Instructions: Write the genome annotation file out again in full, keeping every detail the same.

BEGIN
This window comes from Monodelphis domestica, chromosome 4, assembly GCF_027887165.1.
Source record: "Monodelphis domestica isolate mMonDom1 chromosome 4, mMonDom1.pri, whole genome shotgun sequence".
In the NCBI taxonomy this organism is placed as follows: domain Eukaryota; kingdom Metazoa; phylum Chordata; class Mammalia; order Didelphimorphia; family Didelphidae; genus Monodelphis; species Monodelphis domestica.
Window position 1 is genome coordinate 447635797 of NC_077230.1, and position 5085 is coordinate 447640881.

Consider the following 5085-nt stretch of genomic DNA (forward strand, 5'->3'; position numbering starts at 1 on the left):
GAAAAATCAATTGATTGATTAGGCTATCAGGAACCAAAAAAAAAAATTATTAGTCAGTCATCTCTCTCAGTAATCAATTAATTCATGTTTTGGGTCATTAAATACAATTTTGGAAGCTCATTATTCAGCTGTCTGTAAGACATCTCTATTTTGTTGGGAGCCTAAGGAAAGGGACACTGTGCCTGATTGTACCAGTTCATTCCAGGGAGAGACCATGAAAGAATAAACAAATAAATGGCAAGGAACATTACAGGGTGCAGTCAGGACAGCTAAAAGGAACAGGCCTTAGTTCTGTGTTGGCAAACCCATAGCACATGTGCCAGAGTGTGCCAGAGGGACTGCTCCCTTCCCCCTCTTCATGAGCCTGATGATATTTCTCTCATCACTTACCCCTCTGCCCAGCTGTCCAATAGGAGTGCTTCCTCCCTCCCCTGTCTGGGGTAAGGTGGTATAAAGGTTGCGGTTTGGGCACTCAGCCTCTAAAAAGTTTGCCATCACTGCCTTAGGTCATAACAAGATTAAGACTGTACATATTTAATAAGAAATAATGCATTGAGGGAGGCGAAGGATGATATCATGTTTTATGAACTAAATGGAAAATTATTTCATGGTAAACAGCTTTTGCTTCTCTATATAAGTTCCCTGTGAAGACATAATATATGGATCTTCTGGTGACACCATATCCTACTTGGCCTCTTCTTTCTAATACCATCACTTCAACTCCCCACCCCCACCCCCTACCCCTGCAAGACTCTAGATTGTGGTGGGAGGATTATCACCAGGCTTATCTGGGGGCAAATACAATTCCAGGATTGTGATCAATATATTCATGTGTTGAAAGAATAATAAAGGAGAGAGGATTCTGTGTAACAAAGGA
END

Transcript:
This window comes from Monodelphis domestica, chromosome 4, assembly GCF_027887165.1.
Source record: "Monodelphis domestica isolate mMonDom1 chromosome 4, mMonDom1.pri, whole genome shotgun sequence".
In the NCBI taxonomy this organism is placed as follows: domain Eukaryota; kingdom Metazoa; phylum Chordata; class Mammalia; order Didelphimorphia; family Didelphidae; genus Monodelphis; species Monodelphis domestica.
Window position 1 is genome coordinate 447635797 of NC_077230.1, and position 5085 is coordinate 447640881.

Consider the following 5085-nt stretch of genomic DNA (forward strand, 5'->3'; position numbering starts at 1 on the left):
GAAAAATCAATTGATTGATTAGGCTATCAGGAACCAAAAAAAAAAATTATTAGTCAGTCATCTCTCTCAGTAATCAATTAATTCATGTTTTGGGTCATTAAATACAATTTTGGAAGCTCATTATTCAGCTGTCTGTAAGACATCTCTATTTTGTTGGGAGCCTAAGGAAAGGGACACTGTGCCTGATTGTACCAGTTCATTCCAGGGAGAGACCATGAAAGAATAAACAAATAAATGGCAAGGAACATTACAGGGTGCAGTCAGGACAGCTAAAAGGAACAGGCCTTAGTTCTGTGTTGGCAAACCCATAGCACATGTGCCAGAGTGTGCCAGAGGGACTGCTCCCTTCCCCCTCTTCATGAGCCTGATGATATTTCTCTCATCACTTACCCCTCTGCCCAGCTGTCCAATAGGAGTGCTTCCTCCCTCCCCTGTCTGGGGTAAGGTGGTATAAAGGTTGCGGTTTGGGCACTCAGCCTCTAAAAAGTTTGCCATCACTGCCTTAGGTCATAACAAGATTAAGACTGTACATATTTAATAAGAAATAATGCATTGAGGGAGGCGAAGGATGATATCATGTTTTATGAACTAAATGGAAAATTATTTCATGGTAAACAGCTTTTGCTTCTCTATATAAGTTCCCTGTGAAGACATAATATATGGATCTTCTGGTGACACCATATCCTACTTGGCCTCTTCTTTCTAATACCATCACTTCAACTCCCCACCCCCACCCCCTACCCCTGCAAGACTCTAGATTGTGGTGGGAGGATTATCACCAGGCTTATCTGGGGGCAAATACAATTCCAGGATTGTGATCAATATATTCATGTGTTGAAAGAATAATAAAGGAGAGAGGATTCTGTGTAACAAAGGA